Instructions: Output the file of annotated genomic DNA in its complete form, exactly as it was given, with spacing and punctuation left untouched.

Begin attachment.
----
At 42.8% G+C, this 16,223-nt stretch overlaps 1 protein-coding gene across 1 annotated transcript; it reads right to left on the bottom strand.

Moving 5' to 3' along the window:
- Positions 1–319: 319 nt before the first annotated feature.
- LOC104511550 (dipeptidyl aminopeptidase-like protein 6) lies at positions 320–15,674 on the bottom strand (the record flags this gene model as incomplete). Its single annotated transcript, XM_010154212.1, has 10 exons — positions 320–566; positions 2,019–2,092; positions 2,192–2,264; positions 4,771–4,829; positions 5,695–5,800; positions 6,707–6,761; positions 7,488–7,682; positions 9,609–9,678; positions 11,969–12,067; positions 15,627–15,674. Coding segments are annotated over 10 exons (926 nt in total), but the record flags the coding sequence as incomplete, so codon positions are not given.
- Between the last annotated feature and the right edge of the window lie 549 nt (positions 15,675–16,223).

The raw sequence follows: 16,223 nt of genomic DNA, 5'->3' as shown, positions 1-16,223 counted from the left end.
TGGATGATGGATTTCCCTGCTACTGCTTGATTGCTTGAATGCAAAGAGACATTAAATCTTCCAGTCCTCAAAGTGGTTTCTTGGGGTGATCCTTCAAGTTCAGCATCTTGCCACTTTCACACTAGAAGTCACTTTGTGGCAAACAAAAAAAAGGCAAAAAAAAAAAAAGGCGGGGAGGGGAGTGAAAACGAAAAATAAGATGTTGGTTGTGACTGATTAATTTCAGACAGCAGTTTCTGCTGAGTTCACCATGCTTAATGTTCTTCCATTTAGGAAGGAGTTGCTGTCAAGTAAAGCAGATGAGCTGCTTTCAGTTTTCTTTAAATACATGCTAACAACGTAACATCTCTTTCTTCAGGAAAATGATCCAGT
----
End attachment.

At 42.8% G+C, this 16,223-nt stretch overlaps 1 protein-coding gene across 1 annotated transcript; it reads right to left on the bottom strand.

Moving 5' to 3' along the window:
- Positions 1–319: 319 nt before the first annotated feature.
- LOC104511550 (dipeptidyl aminopeptidase-like protein 6) lies at positions 320–15,674 on the bottom strand (the record flags this gene model as incomplete). Its single annotated transcript, XM_010154212.1, has 10 exons — positions 320–566; positions 2,019–2,092; positions 2,192–2,264; positions 4,771–4,829; positions 5,695–5,800; positions 6,707–6,761; positions 7,488–7,682; positions 9,609–9,678; positions 11,969–12,067; positions 15,627–15,674. Coding segments are annotated over 10 exons (926 nt in total), but the record flags the coding sequence as incomplete, so codon positions are not given.
- Between the last annotated feature and the right edge of the window lie 549 nt (positions 15,675–16,223).

The raw sequence follows: 16,223 nt of genomic DNA, 5'->3' as shown, positions 1-16,223 counted from the left end.
TGGATGATGGATTTCCCTGCTACTGCTTGATTGCTTGAATGCAAAGAGACATTAAATCTTCCAGTCCTCAAAGTGGTTTCTTGGGGTGATCCTTCAAGTTCAGCATCTTGCCACTTTCACACTAGAAGTCACTTTGTGGCAAACAAAAAAAAGGCAAAAAAAAAAAAAGGCGGGGAGGGGAGTGAAAACGAAAAATAAGATGTTGGTTGTGACTGATTAATTTCAGACAGCAGTTTCTGCTGAGTTCACCATGCTTAATGTTCTTCCATTTAGGAAGGAGTTGCTGTCAAGTAAAGCAGATGAGCTGCTTTCAGTTTTCTTTAAATACATGCTAACAACGTAACATCTCTTTCTTCAGGAAAATGATCCAGT